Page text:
Probably, you had to be there, but this is my life:
Sunday night, my mom calls me for something, and about five minutes in, she reveals she’s looking at the ACM award red carpet fashions. Coincidentally, so was I. On the same site. And for the next (cough) hour and forty minutes (cough), we clicked through slideshow after slideshow looking at the various outfits. (and yes, I’ll admit that I am guilty of being armchair judgmental. I know I’d never measure up to their glamour, but hey, I don’t have a stylist.)
“Ooooh look at those shoes!”
“Hey, the 1970s called, they want their beach cover-up back.”
“Holy moly, that slit is right up to her hooha!”
“Oh he looks like Elvis! He’s so hot!”
“Wait…they didn’t even dress up.” (it was a power couple) “What…were they headed to McDonalds and remembered they had this thing and decided to stop by?”
“Oh my gosh, that dress is gorgeous.”
Do you do this? The funny thing was, almost the exact thing would come out of my mom's mouth as mine. I guess it’s times like that you find out just how much like your parent you are, LOL!
You know how else I’m like my mom? Writing. My entire life my mom was always writing. She’s an amazing writer and when I was growing up, I wanted to be just like her. I wanted to be a writer, too.
Probably, that’s what led me to write three novels while I was in high school. Back then we called them teen-ween novels. Today, they have so much better names—Young Adult (or YA). I’m sure they were absolutely awful. Still, I always knew I’d be a writer. For years, after high school, I jotted story after story (though I never really finished anything for many years.) I had dreams, man. Back then, the options for publication were so limited. They were tighter. Harder. Definitely not as sexy as that sounds, LOL.
In 1999, I finally started “writing toward publication,” as they called it back then—
Wait, how did this turn into the story of my journey to publication?
Anyhow, I wrote several stories with the plan to sell them to Harlequin. Oh such plans. Oh such waiting! I waited months and months (and months and months and months) only to get a two paragraph rejection from them—more than once. With the title of my book spelled wrong on the last one. After 13 months.
In fact, I racked up plenty of rejections before my first story was published by an online publisher, Ellora’s Cave. Wait, back up. That book actually wasn’t my first thing published. I had a humorous story about my children and their sex toy discovery published in a parenting magazine. Yes, I capitalized on my humiliating moment—and got paid for it. It was a confidence booster. That same year, True Story magazine published one of my stories. Not to disillusion anyone…but you know those are pretty much fiction, right? Then the big publishing break. OMG! A book publisher wanted my BOOK! And my next one! And the next and next and next. It took NINE years to get there, then BOOM!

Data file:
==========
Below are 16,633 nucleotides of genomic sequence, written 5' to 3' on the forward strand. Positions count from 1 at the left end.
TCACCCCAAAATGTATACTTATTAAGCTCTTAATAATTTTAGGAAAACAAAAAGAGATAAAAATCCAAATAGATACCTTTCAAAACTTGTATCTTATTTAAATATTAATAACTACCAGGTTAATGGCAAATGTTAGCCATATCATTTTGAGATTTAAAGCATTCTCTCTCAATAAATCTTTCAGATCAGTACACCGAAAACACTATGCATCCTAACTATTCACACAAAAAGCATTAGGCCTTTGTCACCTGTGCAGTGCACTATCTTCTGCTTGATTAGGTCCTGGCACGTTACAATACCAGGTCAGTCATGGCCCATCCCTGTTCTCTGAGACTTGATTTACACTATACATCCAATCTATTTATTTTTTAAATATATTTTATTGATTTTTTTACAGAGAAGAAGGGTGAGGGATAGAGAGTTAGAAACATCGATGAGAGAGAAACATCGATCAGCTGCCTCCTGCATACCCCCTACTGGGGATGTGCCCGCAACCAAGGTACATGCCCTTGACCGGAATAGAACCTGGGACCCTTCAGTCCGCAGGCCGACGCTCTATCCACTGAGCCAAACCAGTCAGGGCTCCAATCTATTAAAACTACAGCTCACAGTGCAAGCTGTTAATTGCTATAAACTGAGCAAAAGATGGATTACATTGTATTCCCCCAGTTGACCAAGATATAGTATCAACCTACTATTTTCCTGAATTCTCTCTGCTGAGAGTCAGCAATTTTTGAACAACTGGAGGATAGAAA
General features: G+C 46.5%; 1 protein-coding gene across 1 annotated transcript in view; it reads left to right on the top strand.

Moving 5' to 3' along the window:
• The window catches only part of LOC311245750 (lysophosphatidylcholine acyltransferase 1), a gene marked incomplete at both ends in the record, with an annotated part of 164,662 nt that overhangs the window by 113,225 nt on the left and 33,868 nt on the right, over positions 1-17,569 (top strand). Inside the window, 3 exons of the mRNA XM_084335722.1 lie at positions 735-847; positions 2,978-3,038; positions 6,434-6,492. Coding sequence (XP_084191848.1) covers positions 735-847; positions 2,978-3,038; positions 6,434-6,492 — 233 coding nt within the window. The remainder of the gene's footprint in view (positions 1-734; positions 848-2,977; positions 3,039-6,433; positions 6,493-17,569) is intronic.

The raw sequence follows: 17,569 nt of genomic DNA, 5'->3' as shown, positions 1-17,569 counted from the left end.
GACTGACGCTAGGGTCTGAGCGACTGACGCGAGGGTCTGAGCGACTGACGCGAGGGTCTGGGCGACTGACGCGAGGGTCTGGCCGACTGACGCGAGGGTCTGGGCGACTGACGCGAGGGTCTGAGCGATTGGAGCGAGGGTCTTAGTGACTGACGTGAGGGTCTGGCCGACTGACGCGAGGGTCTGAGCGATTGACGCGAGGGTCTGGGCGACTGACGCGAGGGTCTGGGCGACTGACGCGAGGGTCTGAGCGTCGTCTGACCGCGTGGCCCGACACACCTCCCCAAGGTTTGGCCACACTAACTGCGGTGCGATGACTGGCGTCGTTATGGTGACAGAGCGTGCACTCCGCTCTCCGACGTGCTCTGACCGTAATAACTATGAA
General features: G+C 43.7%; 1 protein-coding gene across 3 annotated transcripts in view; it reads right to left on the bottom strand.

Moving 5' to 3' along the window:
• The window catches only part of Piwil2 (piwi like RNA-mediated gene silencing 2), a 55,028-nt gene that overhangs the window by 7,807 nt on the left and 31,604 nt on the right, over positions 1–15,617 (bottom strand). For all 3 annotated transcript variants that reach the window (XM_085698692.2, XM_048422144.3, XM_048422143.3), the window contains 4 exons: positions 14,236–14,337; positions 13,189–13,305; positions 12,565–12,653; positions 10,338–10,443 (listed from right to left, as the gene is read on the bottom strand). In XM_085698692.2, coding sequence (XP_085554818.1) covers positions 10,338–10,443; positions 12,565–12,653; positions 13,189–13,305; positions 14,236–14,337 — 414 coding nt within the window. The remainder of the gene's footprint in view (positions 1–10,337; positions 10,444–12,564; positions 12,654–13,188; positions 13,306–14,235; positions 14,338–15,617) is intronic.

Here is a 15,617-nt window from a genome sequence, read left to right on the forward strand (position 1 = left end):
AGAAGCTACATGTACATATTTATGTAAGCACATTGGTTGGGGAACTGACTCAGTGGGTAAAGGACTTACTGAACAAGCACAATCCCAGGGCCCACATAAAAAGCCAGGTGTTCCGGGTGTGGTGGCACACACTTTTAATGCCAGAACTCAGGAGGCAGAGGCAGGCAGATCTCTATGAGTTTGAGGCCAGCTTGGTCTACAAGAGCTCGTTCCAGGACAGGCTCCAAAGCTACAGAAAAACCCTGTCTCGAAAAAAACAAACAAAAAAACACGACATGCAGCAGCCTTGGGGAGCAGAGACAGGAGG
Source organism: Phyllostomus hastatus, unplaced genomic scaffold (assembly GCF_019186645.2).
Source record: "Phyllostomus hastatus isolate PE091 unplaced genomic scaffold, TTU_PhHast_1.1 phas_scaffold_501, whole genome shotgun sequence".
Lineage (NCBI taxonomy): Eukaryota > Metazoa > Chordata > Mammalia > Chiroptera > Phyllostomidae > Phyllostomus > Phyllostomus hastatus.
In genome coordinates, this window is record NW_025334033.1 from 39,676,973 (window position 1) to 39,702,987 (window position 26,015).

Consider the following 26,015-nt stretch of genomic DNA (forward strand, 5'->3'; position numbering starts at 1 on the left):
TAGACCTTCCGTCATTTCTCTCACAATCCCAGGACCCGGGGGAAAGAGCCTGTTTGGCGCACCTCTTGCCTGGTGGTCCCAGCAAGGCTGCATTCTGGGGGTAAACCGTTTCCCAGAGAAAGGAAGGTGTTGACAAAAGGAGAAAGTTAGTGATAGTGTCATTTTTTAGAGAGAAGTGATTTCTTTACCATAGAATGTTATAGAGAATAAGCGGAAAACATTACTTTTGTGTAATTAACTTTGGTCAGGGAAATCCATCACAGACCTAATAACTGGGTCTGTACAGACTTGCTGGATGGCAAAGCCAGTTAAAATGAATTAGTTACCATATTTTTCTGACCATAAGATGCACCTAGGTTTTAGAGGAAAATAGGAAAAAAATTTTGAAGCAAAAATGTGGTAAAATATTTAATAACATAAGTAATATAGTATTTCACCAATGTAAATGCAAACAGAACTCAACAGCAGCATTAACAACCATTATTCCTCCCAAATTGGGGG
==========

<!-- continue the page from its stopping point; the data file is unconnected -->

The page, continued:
Okay, the rest is history as they say. The sordid stories of publisher anguish are out there—things about what happens when they go from great to crooks, what happens when they close (with or without notice). I’ve never written about it, and I’m not going into that. But it’s public knowledge with a Google search.
What I will say: I’m still grateful. Despite everything, the thing is, if that first book hadn’t been published, if I hadn’t worked with other publishers, too, I wouldn’t have learned the things I did. Not about writing, publishing, editing or cover art. I would have lost confidence, and I certainly would have quit. Sure, I’d still be putting words in notebooks and doing nothing with them. I probably wouldn’t even know about indie publishing via Amazon, Barnes and Noble and iTunes (as well as others), because I would have been too far out of the loop.
What was that first book? It was Wedding Jitters (not currently available, but it will be again soon). And the second book, well friends, that was On Your Knees.
You might not know that original version though. Maybe, you came to the game after the rerelease. The original was a short novella. The new one is a super novel.
These were by no means the first books I wrote. Before Wedding Jitters, I wrote three contemporary suspense books and four full-length historical novels set in the middle ages. The medieval period (and history in general), that’s my bag, baby! I groove on history, but that’s something for another day. This blog is getting long.